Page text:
Paleontologists deal with two basic kinds of fossils: body fossils and trace fossils.
As their name suggests, body fossils are the remains of the actual organisms. Normally, only the hard skeleton is preserved (shell or bone), and the soft tissue (skin, muscle, organs, etc.) rots away after death. Animals with weak skeletons (e.g., a shrimp or an insect) are less likely to be preserved and animals that lack a skeleton entirely are very rarely fossilized.
Molds and casts
Body fossils include molds and casts. A mold is the imprint left by the shell on the rock that surrounded it. An external mold is a mold of the outside of the shell. Each time we break a shell or bone out of the rock, an external mold is left behind. Molds of the underside of shell may be left on the surface of rock that formed when sand or mud filled the inside of the shell. These are called internal molds.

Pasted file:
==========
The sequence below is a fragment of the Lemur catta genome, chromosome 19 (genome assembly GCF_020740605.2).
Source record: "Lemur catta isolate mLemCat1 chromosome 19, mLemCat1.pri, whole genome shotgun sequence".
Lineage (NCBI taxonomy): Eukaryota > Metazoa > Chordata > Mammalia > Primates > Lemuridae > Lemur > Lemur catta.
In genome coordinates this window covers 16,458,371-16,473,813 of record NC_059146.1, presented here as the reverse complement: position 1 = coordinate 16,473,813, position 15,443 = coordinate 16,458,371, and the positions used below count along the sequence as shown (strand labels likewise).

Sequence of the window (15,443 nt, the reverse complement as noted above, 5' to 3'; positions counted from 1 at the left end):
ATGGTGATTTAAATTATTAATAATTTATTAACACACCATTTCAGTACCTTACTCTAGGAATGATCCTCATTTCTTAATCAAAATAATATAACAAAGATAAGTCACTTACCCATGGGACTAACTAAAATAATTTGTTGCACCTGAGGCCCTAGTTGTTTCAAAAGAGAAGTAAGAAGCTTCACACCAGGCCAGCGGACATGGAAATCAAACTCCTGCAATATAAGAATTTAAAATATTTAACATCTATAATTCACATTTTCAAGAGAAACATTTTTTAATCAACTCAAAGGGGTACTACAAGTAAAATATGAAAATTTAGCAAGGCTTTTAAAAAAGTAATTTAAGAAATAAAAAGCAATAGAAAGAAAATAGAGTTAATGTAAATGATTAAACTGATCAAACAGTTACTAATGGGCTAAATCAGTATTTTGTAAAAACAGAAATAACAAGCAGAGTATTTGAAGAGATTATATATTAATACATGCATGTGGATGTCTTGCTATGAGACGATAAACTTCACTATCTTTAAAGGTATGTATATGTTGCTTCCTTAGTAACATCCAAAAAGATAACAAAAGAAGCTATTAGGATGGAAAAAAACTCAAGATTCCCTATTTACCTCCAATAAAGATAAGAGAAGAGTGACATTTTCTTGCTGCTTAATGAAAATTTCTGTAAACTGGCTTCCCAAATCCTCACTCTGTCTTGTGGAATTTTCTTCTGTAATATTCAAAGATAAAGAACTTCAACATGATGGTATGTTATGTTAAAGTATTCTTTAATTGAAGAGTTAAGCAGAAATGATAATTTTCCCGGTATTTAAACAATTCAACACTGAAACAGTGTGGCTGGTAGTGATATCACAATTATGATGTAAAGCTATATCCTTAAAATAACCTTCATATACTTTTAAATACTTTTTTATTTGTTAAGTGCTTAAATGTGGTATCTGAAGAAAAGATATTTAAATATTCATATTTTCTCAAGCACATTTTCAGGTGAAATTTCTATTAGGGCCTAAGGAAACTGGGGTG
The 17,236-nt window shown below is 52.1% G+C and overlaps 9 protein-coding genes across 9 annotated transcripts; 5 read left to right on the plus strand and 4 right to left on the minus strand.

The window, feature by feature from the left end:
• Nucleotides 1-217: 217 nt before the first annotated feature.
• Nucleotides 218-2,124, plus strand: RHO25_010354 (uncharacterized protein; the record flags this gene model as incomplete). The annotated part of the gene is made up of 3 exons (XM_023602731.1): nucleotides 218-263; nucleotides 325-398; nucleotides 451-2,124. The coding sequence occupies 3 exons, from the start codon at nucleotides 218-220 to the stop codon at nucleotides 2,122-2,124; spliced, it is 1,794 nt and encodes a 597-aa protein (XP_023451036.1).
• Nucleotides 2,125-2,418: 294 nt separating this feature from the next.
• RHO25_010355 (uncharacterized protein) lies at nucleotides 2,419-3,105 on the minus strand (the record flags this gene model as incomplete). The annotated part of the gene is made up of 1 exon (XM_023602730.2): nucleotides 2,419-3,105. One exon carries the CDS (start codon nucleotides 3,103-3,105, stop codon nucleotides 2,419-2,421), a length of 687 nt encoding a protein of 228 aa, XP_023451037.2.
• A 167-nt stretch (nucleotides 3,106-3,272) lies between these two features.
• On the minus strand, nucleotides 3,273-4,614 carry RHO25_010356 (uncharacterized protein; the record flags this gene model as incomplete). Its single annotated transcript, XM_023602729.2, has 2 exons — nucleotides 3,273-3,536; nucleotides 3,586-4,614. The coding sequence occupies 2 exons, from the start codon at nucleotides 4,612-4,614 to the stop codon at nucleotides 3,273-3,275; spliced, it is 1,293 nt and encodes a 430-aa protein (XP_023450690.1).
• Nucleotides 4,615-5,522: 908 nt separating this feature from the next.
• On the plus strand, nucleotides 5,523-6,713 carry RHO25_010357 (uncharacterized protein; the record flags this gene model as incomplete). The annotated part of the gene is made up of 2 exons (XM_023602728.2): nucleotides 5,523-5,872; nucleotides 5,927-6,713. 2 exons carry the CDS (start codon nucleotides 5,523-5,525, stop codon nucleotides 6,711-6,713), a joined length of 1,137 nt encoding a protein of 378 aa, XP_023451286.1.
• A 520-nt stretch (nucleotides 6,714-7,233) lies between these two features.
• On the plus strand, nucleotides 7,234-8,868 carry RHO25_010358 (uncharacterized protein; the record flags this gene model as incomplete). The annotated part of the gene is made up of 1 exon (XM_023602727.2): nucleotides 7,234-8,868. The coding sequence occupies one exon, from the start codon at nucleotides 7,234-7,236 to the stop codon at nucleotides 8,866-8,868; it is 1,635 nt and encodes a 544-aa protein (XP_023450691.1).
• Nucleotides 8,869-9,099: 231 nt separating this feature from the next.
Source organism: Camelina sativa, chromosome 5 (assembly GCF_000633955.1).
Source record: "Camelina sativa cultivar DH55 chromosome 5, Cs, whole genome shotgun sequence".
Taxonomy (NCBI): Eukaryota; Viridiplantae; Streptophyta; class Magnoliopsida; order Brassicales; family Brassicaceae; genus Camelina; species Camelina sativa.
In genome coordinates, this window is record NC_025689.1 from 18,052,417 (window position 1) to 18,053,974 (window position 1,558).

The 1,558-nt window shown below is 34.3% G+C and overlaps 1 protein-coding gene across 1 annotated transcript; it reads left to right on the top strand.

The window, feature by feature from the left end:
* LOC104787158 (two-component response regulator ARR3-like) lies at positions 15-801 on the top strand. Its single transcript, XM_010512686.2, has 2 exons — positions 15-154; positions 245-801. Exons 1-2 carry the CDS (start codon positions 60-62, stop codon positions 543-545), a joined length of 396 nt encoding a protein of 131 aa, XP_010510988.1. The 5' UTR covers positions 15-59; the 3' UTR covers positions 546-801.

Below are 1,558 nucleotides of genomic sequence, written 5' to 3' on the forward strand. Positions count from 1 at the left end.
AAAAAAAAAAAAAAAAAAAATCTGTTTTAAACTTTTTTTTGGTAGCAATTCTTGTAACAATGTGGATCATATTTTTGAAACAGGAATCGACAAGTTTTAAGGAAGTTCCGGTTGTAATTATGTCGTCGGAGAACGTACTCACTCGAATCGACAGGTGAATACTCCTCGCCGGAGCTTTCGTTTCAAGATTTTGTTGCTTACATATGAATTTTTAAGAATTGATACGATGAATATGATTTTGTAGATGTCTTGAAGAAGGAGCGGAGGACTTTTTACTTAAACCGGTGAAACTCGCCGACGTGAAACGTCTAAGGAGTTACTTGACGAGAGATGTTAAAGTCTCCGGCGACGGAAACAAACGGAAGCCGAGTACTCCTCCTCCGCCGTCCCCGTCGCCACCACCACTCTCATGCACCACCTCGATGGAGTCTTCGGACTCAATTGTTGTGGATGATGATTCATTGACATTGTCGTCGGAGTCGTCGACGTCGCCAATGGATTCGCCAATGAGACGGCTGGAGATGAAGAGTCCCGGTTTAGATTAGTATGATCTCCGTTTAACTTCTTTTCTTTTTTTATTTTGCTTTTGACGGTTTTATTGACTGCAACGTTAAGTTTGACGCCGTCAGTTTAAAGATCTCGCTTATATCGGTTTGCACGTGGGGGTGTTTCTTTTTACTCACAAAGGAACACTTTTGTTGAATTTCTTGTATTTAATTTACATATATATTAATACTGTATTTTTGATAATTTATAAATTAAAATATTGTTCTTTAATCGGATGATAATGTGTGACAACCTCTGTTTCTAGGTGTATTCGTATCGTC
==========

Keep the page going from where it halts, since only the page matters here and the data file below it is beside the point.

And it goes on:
Casts are replicas of the shell or bone that are formed from external or internal molds. Casts can be produced naturally, but paleontologists can also produce casts from molds with latex rubber or even modeling clay. These artificial casts can provide extra information about the fossils under study.
Trace fossils are various tracks, trails and burrows. They range from worm burrows to dinosaur footprints. They give us information about what the animal did while it was alive. For example, we can learn how animals moved or fed.